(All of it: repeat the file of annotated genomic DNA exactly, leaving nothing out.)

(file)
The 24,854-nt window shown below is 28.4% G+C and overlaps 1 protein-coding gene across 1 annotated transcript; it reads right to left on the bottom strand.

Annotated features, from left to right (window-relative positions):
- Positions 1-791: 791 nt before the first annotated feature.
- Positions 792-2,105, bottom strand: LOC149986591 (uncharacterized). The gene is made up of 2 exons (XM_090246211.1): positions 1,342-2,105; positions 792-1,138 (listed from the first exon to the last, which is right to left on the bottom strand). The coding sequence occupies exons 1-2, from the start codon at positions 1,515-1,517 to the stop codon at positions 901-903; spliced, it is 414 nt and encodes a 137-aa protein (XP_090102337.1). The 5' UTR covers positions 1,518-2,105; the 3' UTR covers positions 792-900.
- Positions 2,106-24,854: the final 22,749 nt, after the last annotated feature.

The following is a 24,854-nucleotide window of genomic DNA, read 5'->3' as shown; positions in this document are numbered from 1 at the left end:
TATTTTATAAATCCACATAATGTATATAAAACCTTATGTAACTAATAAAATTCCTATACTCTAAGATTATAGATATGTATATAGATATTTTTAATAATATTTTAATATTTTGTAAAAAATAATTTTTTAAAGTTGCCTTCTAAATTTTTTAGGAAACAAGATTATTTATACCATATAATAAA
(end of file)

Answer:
The 24,854-nt window shown below is 28.4% G+C and overlaps 1 protein-coding gene across 1 annotated transcript; it reads right to left on the bottom strand.

Annotated features, from left to right (window-relative positions):
- Positions 1-791: 791 nt before the first annotated feature.
- Positions 792-2,105, bottom strand: LOC149986591 (uncharacterized). The gene is made up of 2 exons (XM_090246211.1): positions 1,342-2,105; positions 792-1,138 (listed from the first exon to the last, which is right to left on the bottom strand). The coding sequence occupies exons 1-2, from the start codon at positions 1,515-1,517 to the stop codon at positions 901-903; spliced, it is 414 nt and encodes a 137-aa protein (XP_090102337.1). The 5' UTR covers positions 1,518-2,105; the 3' UTR covers positions 792-900.
- Positions 2,106-24,854: the final 22,749 nt, after the last annotated feature.

The following is a 24,854-nucleotide window of genomic DNA, read 5'->3' as shown; positions in this document are numbered from 1 at the left end:
TATTTTATAAATCCACATAATGTATATAAAACCTTATGTAACTAATAAAATTCCTATACTCTAAGATTATAGATATGTATATAGATATTTTTAATAATATTTTAATATTTTGTAAAAAATAATTTTTTAAAGTTGCCTTCTAAATTTTTTAGGAAACAAGATTATTTATACCATATAATAAA